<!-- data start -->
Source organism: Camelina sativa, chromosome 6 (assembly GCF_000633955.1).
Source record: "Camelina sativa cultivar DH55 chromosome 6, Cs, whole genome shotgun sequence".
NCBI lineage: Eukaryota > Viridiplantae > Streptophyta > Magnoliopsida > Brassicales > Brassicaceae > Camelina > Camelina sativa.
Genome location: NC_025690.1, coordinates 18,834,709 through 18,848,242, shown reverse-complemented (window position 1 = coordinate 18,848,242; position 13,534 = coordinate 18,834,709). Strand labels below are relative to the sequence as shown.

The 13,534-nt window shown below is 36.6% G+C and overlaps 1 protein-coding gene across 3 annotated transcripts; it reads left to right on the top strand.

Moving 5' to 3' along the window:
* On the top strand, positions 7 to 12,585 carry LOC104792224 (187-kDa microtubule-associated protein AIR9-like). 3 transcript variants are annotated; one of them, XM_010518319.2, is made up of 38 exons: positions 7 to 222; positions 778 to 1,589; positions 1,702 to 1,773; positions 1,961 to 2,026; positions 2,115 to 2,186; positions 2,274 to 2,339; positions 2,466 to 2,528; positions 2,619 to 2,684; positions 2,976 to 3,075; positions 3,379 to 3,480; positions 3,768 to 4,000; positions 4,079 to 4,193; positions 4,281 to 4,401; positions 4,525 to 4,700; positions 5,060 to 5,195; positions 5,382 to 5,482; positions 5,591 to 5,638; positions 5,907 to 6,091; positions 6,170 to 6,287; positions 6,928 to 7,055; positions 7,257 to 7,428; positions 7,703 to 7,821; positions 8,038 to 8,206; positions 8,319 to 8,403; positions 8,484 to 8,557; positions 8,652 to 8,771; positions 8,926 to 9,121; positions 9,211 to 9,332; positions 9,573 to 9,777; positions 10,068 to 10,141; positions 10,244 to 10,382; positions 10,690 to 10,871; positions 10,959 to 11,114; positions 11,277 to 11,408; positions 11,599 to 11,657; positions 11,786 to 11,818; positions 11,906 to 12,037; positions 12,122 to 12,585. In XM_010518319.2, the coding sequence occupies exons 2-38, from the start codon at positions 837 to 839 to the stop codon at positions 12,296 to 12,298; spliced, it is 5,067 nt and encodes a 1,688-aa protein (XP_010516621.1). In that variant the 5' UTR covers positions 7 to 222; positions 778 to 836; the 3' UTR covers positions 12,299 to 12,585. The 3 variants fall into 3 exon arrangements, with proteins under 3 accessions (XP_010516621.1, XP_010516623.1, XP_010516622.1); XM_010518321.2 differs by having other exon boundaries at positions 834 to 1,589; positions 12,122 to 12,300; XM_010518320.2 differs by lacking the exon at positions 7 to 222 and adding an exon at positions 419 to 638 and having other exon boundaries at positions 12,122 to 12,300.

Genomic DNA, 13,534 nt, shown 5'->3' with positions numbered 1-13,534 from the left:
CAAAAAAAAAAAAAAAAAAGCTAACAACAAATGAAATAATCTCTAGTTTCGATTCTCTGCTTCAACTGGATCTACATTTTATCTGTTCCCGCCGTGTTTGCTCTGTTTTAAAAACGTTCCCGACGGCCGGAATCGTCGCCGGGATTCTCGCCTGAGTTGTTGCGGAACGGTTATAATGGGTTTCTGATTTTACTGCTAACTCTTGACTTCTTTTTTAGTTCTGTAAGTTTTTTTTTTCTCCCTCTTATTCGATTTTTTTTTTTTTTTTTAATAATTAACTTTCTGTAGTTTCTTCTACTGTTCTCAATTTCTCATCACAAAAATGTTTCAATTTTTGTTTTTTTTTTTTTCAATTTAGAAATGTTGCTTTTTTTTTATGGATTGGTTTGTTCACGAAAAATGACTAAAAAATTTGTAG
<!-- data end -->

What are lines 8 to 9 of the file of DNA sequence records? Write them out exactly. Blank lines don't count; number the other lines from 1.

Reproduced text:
Genomic DNA, 13,534 nt, shown 5'->3' with positions numbered 1-13,534 from the left:
CAAAAAAAAAAAAAAAAAAGCTAACAACAAATGAAATAATCTCTAGTTTCGATTCTCTGCTTCAACTGGATCTACATTTTATCTGTTCCCGCCGTGTTTGCTCTGTTTTAAAAACGTTCCCGACGGCCGGAATCGTCGCCGGGATTCTCGCCTGAGTTGTTGCGGAACGGTTATAATGGGTTTCTGATTTTACTGCTAACTCTTGACTTCTTTTTTAGTTCTGTAAGTTTTTTTTTTCTCCCTCTTATTCGATTTTTTTTTTTTTTTTTAATAATTAACTTTCTGTAGTTTCTTCTACTGTTCTCAATTTCTCATCACAAAAATGTTTCAATTTTTGTTTTTTTTTTTTTCAATTTAGAAATGTTGCTTTTTTTTTATGGATTGGTTTGTTCACGAAAAATGACTAAAAAATTTGTAG